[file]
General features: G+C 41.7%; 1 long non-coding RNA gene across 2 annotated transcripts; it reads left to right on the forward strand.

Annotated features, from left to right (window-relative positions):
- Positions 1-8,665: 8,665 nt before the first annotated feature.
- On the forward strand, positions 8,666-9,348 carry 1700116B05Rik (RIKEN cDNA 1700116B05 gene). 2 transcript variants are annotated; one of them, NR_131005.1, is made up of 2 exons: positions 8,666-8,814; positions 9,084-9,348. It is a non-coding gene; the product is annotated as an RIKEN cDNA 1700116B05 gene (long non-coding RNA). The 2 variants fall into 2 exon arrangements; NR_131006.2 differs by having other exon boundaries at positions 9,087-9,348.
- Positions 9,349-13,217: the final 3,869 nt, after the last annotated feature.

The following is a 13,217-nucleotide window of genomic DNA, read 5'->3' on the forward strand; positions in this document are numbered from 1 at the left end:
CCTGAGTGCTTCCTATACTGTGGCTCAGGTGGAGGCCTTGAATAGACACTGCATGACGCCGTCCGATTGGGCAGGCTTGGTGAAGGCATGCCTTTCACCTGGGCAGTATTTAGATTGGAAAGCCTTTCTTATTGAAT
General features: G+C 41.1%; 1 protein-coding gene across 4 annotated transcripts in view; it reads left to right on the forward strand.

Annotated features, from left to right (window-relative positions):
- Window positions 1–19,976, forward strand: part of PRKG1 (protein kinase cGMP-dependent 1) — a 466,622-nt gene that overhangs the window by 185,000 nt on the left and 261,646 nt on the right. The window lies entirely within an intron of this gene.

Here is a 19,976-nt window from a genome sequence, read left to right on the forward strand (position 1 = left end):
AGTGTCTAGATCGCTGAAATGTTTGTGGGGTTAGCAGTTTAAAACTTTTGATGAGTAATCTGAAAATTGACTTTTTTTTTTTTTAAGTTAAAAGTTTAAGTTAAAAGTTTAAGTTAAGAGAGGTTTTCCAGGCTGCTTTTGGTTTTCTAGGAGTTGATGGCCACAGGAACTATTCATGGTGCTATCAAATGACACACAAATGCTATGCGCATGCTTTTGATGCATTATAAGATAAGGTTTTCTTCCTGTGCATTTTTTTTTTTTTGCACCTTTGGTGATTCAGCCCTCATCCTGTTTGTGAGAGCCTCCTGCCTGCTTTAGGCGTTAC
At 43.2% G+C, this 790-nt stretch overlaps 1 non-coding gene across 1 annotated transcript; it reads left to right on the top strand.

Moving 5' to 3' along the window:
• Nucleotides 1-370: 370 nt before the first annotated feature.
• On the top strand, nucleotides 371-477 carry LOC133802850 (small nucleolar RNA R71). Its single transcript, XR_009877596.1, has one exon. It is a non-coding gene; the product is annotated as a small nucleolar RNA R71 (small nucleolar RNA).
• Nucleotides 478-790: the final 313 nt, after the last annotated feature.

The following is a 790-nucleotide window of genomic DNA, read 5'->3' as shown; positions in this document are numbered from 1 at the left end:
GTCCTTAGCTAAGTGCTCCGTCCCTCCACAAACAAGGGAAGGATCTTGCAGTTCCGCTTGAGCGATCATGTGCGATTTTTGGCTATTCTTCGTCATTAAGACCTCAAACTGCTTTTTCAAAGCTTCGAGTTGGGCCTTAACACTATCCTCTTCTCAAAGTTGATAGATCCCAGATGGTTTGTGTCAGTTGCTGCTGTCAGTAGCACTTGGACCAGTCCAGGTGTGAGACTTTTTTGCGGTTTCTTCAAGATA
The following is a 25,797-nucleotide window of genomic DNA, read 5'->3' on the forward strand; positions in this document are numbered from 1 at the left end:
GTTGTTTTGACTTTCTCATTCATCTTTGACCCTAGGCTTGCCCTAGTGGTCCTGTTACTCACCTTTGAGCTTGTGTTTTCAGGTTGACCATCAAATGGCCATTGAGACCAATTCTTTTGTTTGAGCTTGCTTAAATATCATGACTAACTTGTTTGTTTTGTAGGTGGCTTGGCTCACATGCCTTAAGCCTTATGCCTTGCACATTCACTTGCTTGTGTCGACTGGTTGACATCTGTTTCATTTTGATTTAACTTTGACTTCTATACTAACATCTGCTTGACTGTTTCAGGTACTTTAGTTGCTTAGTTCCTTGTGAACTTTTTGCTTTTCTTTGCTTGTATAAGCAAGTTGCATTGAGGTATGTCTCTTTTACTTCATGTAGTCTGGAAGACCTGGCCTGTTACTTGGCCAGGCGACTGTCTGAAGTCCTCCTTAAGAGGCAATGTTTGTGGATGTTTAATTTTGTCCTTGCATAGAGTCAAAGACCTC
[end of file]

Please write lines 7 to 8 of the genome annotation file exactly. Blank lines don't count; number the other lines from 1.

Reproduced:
CCTGAGTGCTTCCTATACTGTGGCTCAGGTGGAGGCCTTGAATAGACACTGCATGACGCCGTCCGATTGGGCAGGCTTGGTGAAGGCATGCCTTTCACCTGGGCAGTATTTAGATTGGAAAGCCTTTCTTATTGAAT
General features: G+C 41.1%; 1 protein-coding gene across 4 annotated transcripts in view; it reads left to right on the forward strand.